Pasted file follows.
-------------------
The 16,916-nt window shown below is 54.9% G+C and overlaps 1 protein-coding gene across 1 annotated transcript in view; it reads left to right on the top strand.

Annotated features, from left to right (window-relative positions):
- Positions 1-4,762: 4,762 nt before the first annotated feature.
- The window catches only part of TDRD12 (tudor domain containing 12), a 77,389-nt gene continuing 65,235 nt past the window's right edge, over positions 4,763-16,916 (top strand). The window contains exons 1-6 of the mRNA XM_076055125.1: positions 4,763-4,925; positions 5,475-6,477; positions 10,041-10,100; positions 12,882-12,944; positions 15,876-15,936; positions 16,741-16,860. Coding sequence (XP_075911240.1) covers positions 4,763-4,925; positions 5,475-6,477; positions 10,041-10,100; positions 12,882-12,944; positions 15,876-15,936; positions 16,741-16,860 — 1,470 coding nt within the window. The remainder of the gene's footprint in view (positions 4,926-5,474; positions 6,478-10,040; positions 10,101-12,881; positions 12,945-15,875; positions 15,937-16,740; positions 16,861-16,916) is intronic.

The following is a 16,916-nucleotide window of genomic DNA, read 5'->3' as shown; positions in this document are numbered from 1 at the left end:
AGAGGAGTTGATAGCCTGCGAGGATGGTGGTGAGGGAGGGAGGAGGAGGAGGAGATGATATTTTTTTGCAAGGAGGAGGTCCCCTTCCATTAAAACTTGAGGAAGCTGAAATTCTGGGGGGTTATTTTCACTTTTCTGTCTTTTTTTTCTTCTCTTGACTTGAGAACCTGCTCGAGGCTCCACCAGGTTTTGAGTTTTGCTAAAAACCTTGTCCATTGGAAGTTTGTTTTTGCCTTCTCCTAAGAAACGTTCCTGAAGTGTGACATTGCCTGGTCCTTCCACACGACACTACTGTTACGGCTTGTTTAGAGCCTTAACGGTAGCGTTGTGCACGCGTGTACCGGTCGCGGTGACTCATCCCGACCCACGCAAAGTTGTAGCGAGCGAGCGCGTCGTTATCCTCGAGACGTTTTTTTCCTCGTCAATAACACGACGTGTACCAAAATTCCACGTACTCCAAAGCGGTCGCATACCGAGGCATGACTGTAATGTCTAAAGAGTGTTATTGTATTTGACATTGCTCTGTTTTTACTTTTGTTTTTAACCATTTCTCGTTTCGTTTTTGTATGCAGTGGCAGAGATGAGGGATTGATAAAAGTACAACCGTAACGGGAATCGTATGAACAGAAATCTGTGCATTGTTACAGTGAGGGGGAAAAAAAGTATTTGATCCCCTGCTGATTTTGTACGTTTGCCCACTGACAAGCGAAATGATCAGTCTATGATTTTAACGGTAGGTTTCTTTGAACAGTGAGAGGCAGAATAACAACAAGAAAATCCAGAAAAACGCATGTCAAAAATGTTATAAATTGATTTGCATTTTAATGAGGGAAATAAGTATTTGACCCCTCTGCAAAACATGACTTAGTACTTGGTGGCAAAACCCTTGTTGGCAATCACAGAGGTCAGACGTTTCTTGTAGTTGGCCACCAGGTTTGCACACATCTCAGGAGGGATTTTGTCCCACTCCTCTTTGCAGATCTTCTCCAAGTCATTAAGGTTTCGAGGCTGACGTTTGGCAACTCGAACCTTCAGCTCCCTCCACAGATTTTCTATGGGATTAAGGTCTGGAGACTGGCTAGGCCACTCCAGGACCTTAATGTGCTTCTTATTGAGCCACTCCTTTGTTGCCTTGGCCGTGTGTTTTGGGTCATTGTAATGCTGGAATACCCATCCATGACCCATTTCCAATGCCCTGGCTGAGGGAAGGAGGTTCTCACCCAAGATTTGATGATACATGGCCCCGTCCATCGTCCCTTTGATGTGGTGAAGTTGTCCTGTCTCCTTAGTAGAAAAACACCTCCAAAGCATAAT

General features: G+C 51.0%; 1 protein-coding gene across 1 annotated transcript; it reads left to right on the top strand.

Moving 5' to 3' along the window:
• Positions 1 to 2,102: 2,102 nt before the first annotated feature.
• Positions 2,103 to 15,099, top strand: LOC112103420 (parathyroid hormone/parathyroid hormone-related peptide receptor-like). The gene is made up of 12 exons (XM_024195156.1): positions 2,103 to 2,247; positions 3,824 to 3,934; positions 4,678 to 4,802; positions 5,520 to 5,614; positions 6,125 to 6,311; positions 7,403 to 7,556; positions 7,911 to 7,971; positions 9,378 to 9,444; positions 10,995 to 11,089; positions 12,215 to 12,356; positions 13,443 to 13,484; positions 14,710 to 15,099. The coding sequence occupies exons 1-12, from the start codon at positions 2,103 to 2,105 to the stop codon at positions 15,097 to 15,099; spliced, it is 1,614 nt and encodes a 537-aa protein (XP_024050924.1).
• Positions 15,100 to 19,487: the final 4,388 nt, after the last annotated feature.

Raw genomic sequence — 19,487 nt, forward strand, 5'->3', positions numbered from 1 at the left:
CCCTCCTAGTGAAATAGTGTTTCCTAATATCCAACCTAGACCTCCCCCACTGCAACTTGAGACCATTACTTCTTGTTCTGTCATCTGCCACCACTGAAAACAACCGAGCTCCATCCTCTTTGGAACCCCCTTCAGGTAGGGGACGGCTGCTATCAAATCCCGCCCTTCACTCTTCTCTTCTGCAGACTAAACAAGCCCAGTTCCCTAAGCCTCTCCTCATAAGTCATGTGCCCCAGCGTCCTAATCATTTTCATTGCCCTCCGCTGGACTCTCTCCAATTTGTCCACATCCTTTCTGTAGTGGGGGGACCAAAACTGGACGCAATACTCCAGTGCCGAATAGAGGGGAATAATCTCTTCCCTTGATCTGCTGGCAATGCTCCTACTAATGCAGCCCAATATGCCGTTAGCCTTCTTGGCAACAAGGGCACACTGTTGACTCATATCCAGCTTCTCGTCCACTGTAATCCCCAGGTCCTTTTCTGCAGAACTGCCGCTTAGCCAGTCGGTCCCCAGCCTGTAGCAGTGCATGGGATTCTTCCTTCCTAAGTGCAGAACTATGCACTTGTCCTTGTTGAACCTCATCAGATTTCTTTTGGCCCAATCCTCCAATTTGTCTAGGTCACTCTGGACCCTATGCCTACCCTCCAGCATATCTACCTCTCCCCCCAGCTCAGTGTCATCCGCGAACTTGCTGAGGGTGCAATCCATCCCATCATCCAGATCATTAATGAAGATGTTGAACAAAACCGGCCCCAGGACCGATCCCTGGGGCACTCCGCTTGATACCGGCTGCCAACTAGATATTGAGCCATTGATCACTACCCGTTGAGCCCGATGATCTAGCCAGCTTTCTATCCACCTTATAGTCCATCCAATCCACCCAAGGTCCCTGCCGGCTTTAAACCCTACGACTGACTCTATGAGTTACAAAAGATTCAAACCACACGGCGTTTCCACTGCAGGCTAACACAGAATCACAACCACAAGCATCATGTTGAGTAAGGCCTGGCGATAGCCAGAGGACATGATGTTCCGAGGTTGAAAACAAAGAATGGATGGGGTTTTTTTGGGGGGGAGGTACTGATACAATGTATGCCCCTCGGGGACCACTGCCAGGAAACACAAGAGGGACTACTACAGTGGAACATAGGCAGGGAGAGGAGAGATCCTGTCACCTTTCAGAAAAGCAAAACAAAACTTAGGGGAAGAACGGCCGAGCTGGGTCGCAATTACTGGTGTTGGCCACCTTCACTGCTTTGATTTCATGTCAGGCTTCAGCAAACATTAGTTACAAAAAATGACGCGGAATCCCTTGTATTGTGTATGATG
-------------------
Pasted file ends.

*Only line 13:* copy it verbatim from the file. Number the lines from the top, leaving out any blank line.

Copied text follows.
CCCTCCTAGTGAAATAGTGTTTCCTAATATCCAACCTAGACCTCCCCCACTGCAACTTGAGACCATTACTTCTTGTTCTGTCATCTGCCACCACTGAAAACAACCGAGCTCCATCCTCTTTGGAACCCCCTTCAGGTAGGGGACGGCTGCTATCAAATCCCGCCCTTCACTCTTCTCTTCTGCAGACTAAACAAGCCCAGTTCCCTAAGCCTCTCCTCATAAGTCATGTGCCCCAGCGTCCTAATCATTTTCATTGCCCTCCGCTGGACTCTCTCCAATTTGTCCACATCCTTTCTGTAGTGGGGGGACCAAAACTGGACGCAATACTCCAGTGCCGAATAGAGGGGAATAATCTCTTCCCTTGATCTGCTGGCAATGCTCCTACTAATGCAGCCCAATATGCCGTTAGCCTTCTTGGCAACAAGGGCACACTGTTGACTCATATCCAGCTTCTCGTCCACTGTAATCCCCAGGTCCTTTTCTGCAGAACTGCCGCTTAGCCAGTCGGTCCCCAGCCTGTAGCAGTGCATGGGATTCTTCCTTCCTAAGTGCAGAACTATGCACTTGTCCTTGTTGAACCTCATCAGATTTCTTTTGGCCCAATCCTCCAATTTGTCTAGGTCACTCTGGACCCTATGCCTACCCTCCAGCATATCTACCTCTCCCCCCAGCTCAGTGTCATCCGCGAACTTGCTGAGGGTGCAATCCATCCCATCATCCAGATCATTAATGAAGATGTTGAACAAAACCGGCCCCAGGACCGATCCCTGGGGCACTCCGCTTGATACCGGCTGCCAACTAGATATTGAGCCATTGATCACTACCCGTTGAGCCCGATGATCTAGCCAGCTTTCTATCCACCTTATAGTCCATCCAATCCACCCAAGGTCCCTGCCGGCTTTAAACCCTACGACTGACTCTATGAGTTACAAAAGATTCAAACCACACGGCGTTTCCACTGCAGGCTAACACAGAATCACAACCACAAGCATCATGTTGAGTAAGGCCTGGCGATAGCCAGAGGACATGATGTTCCGAGGTTGAAAACAAAGAATGGATGGGGTTTTTTTGGGGGGGAGGTACTGATACAATGTATGCCCCTCGGGGACCACTGCCAGGAAACACAAGAGGGACTACTACAGTGGAACATAGGCAGGGAGAGGAGAGATCCTGTCACCTTTCAGAAAAGCAAAACAAAACTTAGGGGAAGAACGGCCGAGCTGGGTCGCAATTACTGGTGTTGGCCACCTTCACTGCTTTGATTTCATGTCAGGCTTCAGCAAACATTAGTTACAAAAAATGACGCGGAATCCCTTGTATTGTGTATGATG